Pecha Kucha Sydney is on again this Thursday night at Carriageworks. It is the first for 2011, and we have a great lineup including ex-supercolossaler Erin Field, and Hannah Tribe. See the Pecha Kucha website for more info and the Carriageworks site for tickets.
I had a wander through a recently completed house in Rose Bay by buddies and former landlords, Tribe Studio. The house is comprised of a tube with a series of sleeping boxes suspended over the ground floor living area.
Love: Metric and Calibre. Two new typefaces by NZ type wizard Kwis Sowersby. Leafsnap, an iphone app that will identify trees by photgraphs of their leaves. So far the database covers trees from the Washington DC and New York area, so it will have limited success in Australia for now…
Mark Lee from Johnston Marklee spoke at UTS on Monday night as part of the UTS Public Lecture series. Lots of nice boolean-slice-n-dice houses. I thought the Vault House, occupying a narrow site on a Californian beach was their most interesting project discussed. The overlapping vault forms forming unexpected collisions, overlaps and opportunities on a long narrow site. A list of NYC subway stations that open into building lobbies.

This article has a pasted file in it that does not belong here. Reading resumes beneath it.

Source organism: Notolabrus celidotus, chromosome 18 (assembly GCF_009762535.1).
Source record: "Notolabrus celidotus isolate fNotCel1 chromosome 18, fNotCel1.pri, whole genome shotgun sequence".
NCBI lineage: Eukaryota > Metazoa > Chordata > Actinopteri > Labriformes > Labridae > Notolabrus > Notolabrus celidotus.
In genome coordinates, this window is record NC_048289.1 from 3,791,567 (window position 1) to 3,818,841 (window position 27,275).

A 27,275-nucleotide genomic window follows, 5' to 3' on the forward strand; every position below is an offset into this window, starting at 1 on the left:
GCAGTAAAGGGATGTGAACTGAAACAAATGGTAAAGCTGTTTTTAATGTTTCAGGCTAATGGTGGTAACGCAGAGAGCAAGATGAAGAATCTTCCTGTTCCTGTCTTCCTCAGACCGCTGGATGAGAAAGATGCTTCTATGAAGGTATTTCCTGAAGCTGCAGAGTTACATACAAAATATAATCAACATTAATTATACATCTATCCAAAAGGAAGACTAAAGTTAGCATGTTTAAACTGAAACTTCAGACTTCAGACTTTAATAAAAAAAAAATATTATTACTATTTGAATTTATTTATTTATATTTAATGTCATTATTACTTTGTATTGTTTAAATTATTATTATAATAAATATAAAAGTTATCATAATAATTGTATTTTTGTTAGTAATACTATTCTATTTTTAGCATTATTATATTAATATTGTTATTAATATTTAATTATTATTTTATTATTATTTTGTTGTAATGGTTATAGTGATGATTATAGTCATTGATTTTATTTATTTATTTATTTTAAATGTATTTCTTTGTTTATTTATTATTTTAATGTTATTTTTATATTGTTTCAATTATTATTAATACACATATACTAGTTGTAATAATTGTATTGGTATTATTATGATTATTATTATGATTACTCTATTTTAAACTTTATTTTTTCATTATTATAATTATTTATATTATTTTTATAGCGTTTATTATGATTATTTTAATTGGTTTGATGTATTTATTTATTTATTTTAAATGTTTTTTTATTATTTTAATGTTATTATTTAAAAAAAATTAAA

Mr. Koolhaas’s vision is even more apocalyptic. A skilled provocateur, he paints a picture of an army of well-meaning but clueless preservationists who, in their zeal to protect the world’s architectural legacies, end up debasing them by creating tasteful scenery for docile consumers while airbrushing out the most difficult chapters of history. The result, he argues, is a new form of historical amnesia, one that, perversely, only further alienates us from the past.
Jilted Bride. #notkatemiddleton
Above: Work has started on the Renzo Piano Whitney extension project. The Australian tells us that “rather than a traditional turning of the sod with a silver spade, the museum hired members of the Streb Extreme Action Company to dive through glass, and be covered in dirt.” Nice.
The second episode of Stuart Harrison and Simon Knott’s ‘Good, Bad or Ugly’. This time focussing on Federation Square and more spaghetti western face-offs.
Please in My Backyard. As a way of delivinering a community what it wants, rather than what it is given, Bryan Boyer asks “what would happen if you took the Kickstarter strategy and applied it to the city. How could we de-risk new shops, restaurants, cafes, services, institutions, and even government outposts by aggregating commitment in advance of capital investment?”.